Bernard L. Madoff, the alleged architect of a $50-billion Ponzi scheme whose victims included Hollywood luminaries, retirees and nonprofit charities, appears to be going down without a fight.
At a court appearance Tuesday, his lawyer said Madoff would plead guilty to 11 federal criminal charges, including fraud and money laundering.
The plea, expected Thursday, will come without a formal agreement with the U.S. attorney's office in New York -- a move that legal experts say is intended to save his family and, perhaps, buy him some time before he goes to prison for what is likely to be the rest of his life.
Madoff, 70, faces a prison term of up to 150 years and penalties of more than $170 billion.
"This is not business as usual. You don't expect someone who is facing 150 years and who doesn't have that many years to live to plead guilty before he is even indicted," said Laurie Levenson, a professor at Loyola Law School and a former assistant U.S. attorney. "He's trying to soften his image any way he can, and the more cooperative he is, the less likely the government is to go after family members."
Through his New York firm, Bernard L. Madoff Investment Securities, Madoff allegedly took money from new investors to pay off old ones, a scheme that worked for more than 20 years until the housing and stock markets started to tank last year.
Madoff's attorney, Ira Sorkin, told the U.S. District Court in New York that his client intended to plead guilty.
In a statement, the U.S. attorney's office emphasized that it had not struck a plea deal with Madoff and was aggressively pursuing the case.
"While the alleged crimes are not novel, the size and scope of Mr. Madoff's fraud are unprecedented," Lev L. Dassin, acting U.S. attorney for the Southern District of New York, said. "The filing of these charges does not end the matter. Our investigation is continuing."
But former prosecutors and white-collar crime experts said Madoff would not have agreed to plead guilty without behind-the-scenes negotiations.
They said that prosecutors were stung by public outrage over Madoff's release on bail in December and did not want to signal to the public that they were being lenient in the hope of coaxing information out of him. At the same time, prosecutors have been able to locate only about $1 billion of the lost investments. Without Madoff's help, they are unlikely to recover much more.
"This is a public relations move by the federal government," said Bradley Simon, a former assistant U.S. attorney who now defends white-collar crime cases in New York. "They were caught asleep at the switch, and they need him to provide a road map to where all the money went and who else was involved. They need him as much as Madoff needs them."
Madoff, a former chairman of the Nasdaq stock market, made the plea before he was indicted, allowing the government to avoid having to present its case to a grand jury. Instead, prosecutors filed a criminal complaint Tuesday known as an information, accusing Madoff of running a sprawling financial shell game in which he took investors' money for his personal use. Madoff's attorneys probably saw the complaint Friday, said Steven Feldman, a New York defense attorney who has worked in the securities division for the same U.S. attorney's office that is prosecuting Madoff.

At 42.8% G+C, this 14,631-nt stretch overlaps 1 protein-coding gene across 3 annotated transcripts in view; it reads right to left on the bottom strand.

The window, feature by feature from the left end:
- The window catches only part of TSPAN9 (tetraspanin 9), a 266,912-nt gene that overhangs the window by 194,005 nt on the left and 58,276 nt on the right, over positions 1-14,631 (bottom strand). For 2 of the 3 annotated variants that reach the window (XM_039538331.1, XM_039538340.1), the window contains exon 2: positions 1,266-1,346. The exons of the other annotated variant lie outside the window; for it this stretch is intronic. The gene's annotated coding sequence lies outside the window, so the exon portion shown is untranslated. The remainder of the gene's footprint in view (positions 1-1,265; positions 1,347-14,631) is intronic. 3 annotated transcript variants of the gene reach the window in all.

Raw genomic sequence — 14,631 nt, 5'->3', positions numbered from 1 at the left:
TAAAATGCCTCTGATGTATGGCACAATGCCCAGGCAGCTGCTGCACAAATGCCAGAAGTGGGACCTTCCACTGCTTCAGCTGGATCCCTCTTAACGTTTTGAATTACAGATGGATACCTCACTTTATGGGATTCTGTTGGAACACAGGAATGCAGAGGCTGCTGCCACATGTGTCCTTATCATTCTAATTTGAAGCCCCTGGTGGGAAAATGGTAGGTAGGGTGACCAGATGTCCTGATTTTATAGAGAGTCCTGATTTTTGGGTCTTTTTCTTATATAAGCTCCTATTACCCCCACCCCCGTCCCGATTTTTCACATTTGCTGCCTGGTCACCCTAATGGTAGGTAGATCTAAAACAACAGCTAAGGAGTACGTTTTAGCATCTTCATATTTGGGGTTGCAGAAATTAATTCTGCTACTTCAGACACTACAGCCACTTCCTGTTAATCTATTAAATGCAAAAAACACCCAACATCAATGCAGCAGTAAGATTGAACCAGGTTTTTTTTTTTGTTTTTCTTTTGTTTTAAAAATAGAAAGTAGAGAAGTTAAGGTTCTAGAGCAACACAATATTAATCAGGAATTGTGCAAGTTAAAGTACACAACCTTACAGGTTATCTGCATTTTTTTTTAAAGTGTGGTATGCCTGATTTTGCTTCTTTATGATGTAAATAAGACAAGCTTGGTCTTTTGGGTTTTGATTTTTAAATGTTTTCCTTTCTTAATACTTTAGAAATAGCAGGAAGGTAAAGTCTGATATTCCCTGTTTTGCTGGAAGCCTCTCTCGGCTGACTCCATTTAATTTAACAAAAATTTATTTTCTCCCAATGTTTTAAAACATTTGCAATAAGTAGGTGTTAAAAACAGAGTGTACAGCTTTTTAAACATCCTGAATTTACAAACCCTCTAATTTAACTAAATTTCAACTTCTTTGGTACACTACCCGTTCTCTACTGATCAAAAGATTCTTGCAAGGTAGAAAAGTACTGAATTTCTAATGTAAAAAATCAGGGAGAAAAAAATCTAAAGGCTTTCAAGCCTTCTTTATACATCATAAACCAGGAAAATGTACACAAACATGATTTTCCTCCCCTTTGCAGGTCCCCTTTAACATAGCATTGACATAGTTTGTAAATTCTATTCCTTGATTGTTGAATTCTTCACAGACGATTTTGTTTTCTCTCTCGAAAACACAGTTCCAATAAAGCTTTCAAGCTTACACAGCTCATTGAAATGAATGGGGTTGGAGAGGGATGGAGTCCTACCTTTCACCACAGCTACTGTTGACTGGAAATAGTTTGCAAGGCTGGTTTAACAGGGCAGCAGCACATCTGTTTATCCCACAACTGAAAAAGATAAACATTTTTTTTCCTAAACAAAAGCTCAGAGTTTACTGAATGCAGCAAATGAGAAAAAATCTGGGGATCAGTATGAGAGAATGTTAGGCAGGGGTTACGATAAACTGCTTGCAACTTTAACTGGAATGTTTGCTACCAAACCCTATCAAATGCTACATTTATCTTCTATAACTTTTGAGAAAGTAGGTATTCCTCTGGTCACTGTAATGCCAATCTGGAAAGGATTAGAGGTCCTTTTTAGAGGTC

"The defense and the prosecution definitely had conversations in advance of this document that either explained the charges entirely or the broad contours," Feldman said.
By forgoing the grand jury, Levenson and other experts said, Madoff is ingratiating himself both to prosecutors and to the judge and building on a record of keeping himself at the center of the scheme and deflecting blame from family members or associates who may have been involved.
U.S. District Judge Denny Chin said in court that he would not sentence Madoff for several months after Thursday's proceedings, but legal experts said Madoff could go to prison in the interim as early as Thursday to await sentencing.
Prosecutors are expected to bring witnesses to court as they argue whether Chin should accept Madoff's plea and whether he should go to prison after the hearing.
Often in white-collar crime cases, convicted defendants remain free until sentencing, and Madoff could be building a case that he is not a flight risk, Feldman said.
"Here is a guy with untold millions. If he had wanted to run while this thing was unraveling he could have been on the next plane to Tierra del Fuego and he didn't," Feldman said. "That said, once he pleads guilty Thursday, the guidelines change and say that the court shall detain the defendant."
Defense attorney Sorkin declined to comment on why Madoff was pleading guilty without a written agreement with prosecutors.
He did say that his own father had invested money with Madoff. Sorkin's father, who died in 2001, left the money with his mother. When she died in 2007, there was $900,000 in the account, which was divided between his two sons.
"I had no direct or indirect interest in the investments, and my children had no direct or indirect interest," Sorkin said. "Neither of my parents are around to say whether they lost money or gained money."
Times staff writer Walter Hamilton in New York contributed to this report, and Associated Press was used in compiling it.